January 2019 Reading List

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When putting together my January 2019 reading list, I decided to back off a bit on the volume as I consider how I want to approach reading in 2019.

A new year always feels like a good time to assess what’s working, what’s not, what I’d like to do differently, and what I might like to try.

Reading time is limited, so I want to be sure I’m making the most of it. In addition to reading books I enjoy, I want to keep reading exciting,

In 2018, my goal was to read my shelf as much as possible–and I had mixed success there (I’ll have an update on that coming soon).

I realized that, while I enjoy backlist books and will continue to read them, I’m not immune to the excitement of a new release.

Since joining the book blogging world, I’ve realized how much fun it is to discuss new books with other readers, and to help non-blogging readers determine which ones might be worth trying. I want to do more of this in 2019.

With this in mind, I’ve started to venture into the world of advanced reader copies (ARCs), and it’s been fun to peruse the new and upcoming titles. However, I’m trying to be measured in my requests so I can continue to have a balance of new and backlist books.

This is also a great test of my ability to choose books. Book selection is something I’ve always done intuitively, with little input from others, and I’ve had great success in doing this.

I’m hopeful that this will continue as I’m considering which new releases to read and that I’m able to help you find the right books for you this year.

I’m also still working on how best to manage reviews of new books on my blog–all things that I had hoped to figure out by the start of 2019, but the end of 2018 got away from me.

You may see some starts and stops and experiments over the next few months as I figure it out–bear with me, and please give me feedback!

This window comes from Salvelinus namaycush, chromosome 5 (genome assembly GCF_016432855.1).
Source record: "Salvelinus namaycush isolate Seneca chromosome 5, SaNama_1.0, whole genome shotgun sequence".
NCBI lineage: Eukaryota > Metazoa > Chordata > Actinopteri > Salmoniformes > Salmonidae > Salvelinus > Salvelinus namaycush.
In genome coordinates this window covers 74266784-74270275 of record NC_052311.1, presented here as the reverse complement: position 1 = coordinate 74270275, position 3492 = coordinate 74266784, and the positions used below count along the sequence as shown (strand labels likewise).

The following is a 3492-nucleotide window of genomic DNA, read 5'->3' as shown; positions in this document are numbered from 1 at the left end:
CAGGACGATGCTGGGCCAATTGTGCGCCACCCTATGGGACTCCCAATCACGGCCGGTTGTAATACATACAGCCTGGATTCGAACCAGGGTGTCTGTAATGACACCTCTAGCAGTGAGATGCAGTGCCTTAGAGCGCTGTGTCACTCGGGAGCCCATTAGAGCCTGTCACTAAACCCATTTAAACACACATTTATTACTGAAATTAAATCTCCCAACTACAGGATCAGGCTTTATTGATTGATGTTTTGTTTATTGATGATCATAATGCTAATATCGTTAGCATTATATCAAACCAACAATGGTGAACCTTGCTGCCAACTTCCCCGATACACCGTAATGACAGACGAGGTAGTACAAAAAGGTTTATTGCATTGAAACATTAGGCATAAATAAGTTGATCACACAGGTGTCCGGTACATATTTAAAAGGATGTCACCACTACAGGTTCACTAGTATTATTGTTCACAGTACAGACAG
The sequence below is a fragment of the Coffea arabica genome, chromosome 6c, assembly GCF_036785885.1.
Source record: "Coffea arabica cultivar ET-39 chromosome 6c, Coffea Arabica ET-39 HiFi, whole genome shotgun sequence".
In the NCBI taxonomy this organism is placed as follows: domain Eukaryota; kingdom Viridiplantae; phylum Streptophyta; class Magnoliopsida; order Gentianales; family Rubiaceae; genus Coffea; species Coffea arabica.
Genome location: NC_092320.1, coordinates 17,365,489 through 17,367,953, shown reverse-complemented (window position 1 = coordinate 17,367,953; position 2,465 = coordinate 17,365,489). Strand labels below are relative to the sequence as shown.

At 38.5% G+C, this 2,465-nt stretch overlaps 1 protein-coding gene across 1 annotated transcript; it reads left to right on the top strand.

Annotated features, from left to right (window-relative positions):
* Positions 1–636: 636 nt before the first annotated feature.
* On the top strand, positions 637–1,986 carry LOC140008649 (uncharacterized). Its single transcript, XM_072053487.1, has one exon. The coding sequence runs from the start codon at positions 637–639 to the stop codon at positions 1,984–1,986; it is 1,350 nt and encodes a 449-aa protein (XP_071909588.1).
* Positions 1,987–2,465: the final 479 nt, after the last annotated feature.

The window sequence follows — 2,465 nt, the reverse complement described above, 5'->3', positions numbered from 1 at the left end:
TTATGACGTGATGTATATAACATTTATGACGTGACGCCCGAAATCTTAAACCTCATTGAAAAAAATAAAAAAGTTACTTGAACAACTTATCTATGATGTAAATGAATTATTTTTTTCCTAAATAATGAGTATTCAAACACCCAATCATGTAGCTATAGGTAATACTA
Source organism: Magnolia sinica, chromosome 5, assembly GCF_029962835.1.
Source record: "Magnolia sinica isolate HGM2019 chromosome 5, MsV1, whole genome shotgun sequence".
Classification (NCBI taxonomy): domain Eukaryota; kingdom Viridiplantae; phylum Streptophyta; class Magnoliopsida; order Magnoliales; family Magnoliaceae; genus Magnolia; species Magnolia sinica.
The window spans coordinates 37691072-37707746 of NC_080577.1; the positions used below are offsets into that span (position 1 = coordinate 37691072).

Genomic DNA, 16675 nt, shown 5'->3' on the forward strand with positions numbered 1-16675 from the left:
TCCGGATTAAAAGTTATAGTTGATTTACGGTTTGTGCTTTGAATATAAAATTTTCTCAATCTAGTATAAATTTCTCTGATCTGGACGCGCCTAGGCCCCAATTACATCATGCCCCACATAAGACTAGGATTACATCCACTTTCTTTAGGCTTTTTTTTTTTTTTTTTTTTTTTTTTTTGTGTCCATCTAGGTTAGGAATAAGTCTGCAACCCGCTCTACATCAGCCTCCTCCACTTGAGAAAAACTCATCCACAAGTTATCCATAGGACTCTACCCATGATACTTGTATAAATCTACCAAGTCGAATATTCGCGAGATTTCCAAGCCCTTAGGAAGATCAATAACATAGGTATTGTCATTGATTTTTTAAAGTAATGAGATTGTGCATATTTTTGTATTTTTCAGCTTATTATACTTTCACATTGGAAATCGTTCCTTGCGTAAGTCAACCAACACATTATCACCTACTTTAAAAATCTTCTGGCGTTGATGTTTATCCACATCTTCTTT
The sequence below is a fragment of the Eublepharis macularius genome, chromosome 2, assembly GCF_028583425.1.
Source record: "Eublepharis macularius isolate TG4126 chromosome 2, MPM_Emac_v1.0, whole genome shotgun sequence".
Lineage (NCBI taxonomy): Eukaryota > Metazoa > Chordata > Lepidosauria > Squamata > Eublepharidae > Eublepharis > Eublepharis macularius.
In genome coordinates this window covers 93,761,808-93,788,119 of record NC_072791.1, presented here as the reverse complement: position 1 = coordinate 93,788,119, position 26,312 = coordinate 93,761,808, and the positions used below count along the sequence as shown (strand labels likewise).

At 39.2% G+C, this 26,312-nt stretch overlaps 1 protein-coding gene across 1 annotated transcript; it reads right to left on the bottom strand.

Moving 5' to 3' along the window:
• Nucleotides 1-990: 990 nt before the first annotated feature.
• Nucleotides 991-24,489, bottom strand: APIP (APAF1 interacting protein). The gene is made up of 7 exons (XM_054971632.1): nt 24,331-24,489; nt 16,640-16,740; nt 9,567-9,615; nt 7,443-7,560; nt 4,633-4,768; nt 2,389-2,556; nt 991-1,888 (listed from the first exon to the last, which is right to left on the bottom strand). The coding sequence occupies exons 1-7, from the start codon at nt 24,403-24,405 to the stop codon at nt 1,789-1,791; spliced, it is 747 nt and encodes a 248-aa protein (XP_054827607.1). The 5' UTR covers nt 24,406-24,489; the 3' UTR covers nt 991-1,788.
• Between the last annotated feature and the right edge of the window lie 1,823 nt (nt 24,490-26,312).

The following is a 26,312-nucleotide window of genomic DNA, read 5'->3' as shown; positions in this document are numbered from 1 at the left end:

So far, I have a pretty good reading plan for the next few months (if not a writing one), but I’d love to hear from other bloggers with more ARC experience about how you manage your schedules and requests.

The five books below are ones that I definitely plan to read in January. There are also a few that I started in 2018 but put aside to finish later, so I’m hoping to get to them as well.

Related: 11 Books for Your Winter Reading

 

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January 2019 Reading List

 

The Familiars

The Familiars

Author: Stacey Halls
Source: Publisher (MIRA Books) via Edelweiss
Publish date: February 19, 2019

This historical fiction novel is set during the English Pendle Witch Trials of 1612. It promises an intimate exploration of the lives of seventeenth century women and the motivations behind witch hunting.

More info →

Buy from Amazon
 
 

Related: Read my review of The Familiars

 

The Only Woman in the Room: A Novel

The Only Woman in the Room: A Novel

Author: Marie Benedict
Source: Publisher (Sourcebooks Landmark) via NetGalley
Publish date: January 8, 2019

I don’t know much about Hedy Lamarr, but I’ve always been intrigued when I heard about both her brilliance as an inventor and her role in World War II. This fictionalized account of her life involves her insider access to the Third Reich’s plans, her escape from her Austrian arms-dealer-husband, her rise to film stardom, and work on radio frequency inventions for the Allies. Update: Read my full review.